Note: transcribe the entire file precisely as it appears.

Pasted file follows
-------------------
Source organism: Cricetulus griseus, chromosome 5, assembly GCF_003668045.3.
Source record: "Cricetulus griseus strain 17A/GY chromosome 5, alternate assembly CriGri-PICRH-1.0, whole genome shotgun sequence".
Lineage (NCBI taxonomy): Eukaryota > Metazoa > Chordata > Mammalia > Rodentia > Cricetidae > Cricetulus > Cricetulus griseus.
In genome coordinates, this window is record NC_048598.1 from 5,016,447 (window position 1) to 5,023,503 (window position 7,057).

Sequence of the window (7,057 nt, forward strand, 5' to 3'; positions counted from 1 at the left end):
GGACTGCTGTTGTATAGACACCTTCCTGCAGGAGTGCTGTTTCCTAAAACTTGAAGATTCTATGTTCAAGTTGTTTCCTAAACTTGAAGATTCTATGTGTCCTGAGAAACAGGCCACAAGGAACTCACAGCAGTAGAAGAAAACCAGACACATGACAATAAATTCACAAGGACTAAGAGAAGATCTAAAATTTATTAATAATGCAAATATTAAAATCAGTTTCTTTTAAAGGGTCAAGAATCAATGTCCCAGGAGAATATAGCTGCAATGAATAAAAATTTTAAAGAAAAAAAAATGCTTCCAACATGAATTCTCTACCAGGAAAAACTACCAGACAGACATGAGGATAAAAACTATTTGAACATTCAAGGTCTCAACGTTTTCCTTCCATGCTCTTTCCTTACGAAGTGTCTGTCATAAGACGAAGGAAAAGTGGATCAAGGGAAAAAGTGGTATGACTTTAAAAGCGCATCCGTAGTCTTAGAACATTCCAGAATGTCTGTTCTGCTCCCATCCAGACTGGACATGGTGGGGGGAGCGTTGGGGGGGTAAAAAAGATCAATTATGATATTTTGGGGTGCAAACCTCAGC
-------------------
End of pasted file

Source organism: Cricetulus griseus, chromosome 5, assembly GCF_003668045.3.
Source record: "Cricetulus griseus strain 17A/GY chromosome 5, alternate assembly CriGri-PICRH-1.0, whole genome shotgun sequence".
Lineage (NCBI taxonomy): Eukaryota > Metazoa > Chordata > Mammalia > Rodentia > Cricetidae > Cricetulus > Cricetulus griseus.
In genome coordinates, this window is record NC_048598.1 from 5,016,447 (window position 1) to 5,023,503 (window position 7,057).

Sequence of the window (7,057 nt, forward strand, 5' to 3'; positions counted from 1 at the left end):
GGACTGCTGTTGTATAGACACCTTCCTGCAGGAGTGCTGTTTCCTAAAACTTGAAGATTCTATGTTCAAGTTGTTTCCTAAACTTGAAGATTCTATGTGTCCTGAGAAACAGGCCACAAGGAACTCACAGCAGTAGAAGAAAACCAGACACATGACAATAAATTCACAAGGACTAAGAGAAGATCTAAAATTTATTAATAATGCAAATATTAAAATCAGTTTCTTTTAAAGGGTCAAGAATCAATGTCCCAGGAGAATATAGCTGCAATGAATAAAAATTTTAAAGAAAAAAAAATGCTTCCAACATGAATTCTCTACCAGGAAAAACTACCAGACAGACATGAGGATAAAAACTATTTGAACATTCAAGGTCTCAACGTTTTCCTTCCATGCTCTTTCCTTACGAAGTGTCTGTCATAAGACGAAGGAAAAGTGGATCAAGGGAAAAAGTGGTATGACTTTAAAAGCGCATCCGTAGTCTTAGAACATTCCAGAATGTCTGTTCTGCTCCCATCCAGACTGGACATGGTGGGGGGAGCGTTGGGGGGGTAAAAAAGATCAATTATGATATTTTGGGGTGCAAACCTCAGC